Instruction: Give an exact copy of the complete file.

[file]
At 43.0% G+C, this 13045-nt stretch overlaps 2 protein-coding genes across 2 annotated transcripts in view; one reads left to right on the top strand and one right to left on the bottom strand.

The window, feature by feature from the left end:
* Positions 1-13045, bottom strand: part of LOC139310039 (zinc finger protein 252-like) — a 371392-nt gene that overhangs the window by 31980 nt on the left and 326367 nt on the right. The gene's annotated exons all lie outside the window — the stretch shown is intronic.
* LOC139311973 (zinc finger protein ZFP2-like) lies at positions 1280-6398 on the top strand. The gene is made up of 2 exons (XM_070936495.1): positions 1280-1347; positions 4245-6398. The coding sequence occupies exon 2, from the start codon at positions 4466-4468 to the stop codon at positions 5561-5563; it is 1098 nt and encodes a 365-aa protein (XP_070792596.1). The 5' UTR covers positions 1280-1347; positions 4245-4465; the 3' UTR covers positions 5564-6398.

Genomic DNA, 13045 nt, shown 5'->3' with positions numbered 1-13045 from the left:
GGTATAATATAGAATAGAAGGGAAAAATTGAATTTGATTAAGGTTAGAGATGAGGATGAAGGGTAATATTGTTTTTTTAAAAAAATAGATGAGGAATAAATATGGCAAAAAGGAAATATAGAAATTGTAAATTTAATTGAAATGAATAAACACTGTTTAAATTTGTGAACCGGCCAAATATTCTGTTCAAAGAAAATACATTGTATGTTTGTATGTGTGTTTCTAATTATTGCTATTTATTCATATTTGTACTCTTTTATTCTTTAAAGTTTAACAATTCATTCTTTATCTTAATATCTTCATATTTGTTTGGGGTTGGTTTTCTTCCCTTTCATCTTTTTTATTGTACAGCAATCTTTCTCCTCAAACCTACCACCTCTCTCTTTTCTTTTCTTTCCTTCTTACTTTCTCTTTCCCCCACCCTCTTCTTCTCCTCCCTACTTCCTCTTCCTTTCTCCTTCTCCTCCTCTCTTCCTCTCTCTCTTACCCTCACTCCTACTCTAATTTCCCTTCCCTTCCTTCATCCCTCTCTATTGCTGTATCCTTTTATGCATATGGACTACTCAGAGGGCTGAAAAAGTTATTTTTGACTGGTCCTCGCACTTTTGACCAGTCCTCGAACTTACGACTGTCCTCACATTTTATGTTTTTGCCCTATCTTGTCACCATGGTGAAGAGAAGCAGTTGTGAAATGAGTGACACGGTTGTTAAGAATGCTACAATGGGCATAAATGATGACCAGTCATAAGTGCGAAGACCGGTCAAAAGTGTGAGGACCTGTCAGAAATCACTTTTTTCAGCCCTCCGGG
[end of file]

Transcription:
At 43.0% G+C, this 13045-nt stretch overlaps 2 protein-coding genes across 2 annotated transcripts in view; one reads left to right on the top strand and one right to left on the bottom strand.

The window, feature by feature from the left end:
* Positions 1-13045, bottom strand: part of LOC139310039 (zinc finger protein 252-like) — a 371392-nt gene that overhangs the window by 31980 nt on the left and 326367 nt on the right. The gene's annotated exons all lie outside the window — the stretch shown is intronic.
* LOC139311973 (zinc finger protein ZFP2-like) lies at positions 1280-6398 on the top strand. The gene is made up of 2 exons (XM_070936495.1): positions 1280-1347; positions 4245-6398. The coding sequence occupies exon 2, from the start codon at positions 4466-4468 to the stop codon at positions 5561-5563; it is 1098 nt and encodes a 365-aa protein (XP_070792596.1). The 5' UTR covers positions 1280-1347; positions 4245-4465; the 3' UTR covers positions 5564-6398.

Genomic DNA, 13045 nt, shown 5'->3' with positions numbered 1-13045 from the left:
GGTATAATATAGAATAGAAGGGAAAAATTGAATTTGATTAAGGTTAGAGATGAGGATGAAGGGTAATATTGTTTTTTTAAAAAAATAGATGAGGAATAAATATGGCAAAAAGGAAATATAGAAATTGTAAATTTAATTGAAATGAATAAACACTGTTTAAATTTGTGAACCGGCCAAATATTCTGTTCAAAGAAAATACATTGTATGTTTGTATGTGTGTTTCTAATTATTGCTATTTATTCATATTTGTACTCTTTTATTCTTTAAAGTTTAACAATTCATTCTTTATCTTAATATCTTCATATTTGTTTGGGGTTGGTTTTCTTCCCTTTCATCTTTTTTATTGTACAGCAATCTTTCTCCTCAAACCTACCACCTCTCTCTTTTCTTTTCTTTCCTTCTTACTTTCTCTTTCCCCCACCCTCTTCTTCTCCTCCCTACTTCCTCTTCCTTTCTCCTTCTCCTCCTCTCTTCCTCTCTCTCTTACCCTCACTCCTACTCTAATTTCCCTTCCCTTCCTTCATCCCTCTCTATTGCTGTATCCTTTTATGCATATGGACTACTCAGAGGGCTGAAAAAGTTATTTTTGACTGGTCCTCGCACTTTTGACCAGTCCTCGAACTTACGACTGTCCTCACATTTTATGTTTTTGCCCTATCTTGTCACCATGGTGAAGAGAAGCAGTTGTGAAATGAGTGACACGGTTGTTAAGAATGCTACAATGGGCATAAATGATGACCAGTCATAAGTGCGAAGACCGGTCAAAAGTGTGAGGACCTGTCAGAAATCACTTTTTTCAGCCCTCCGGG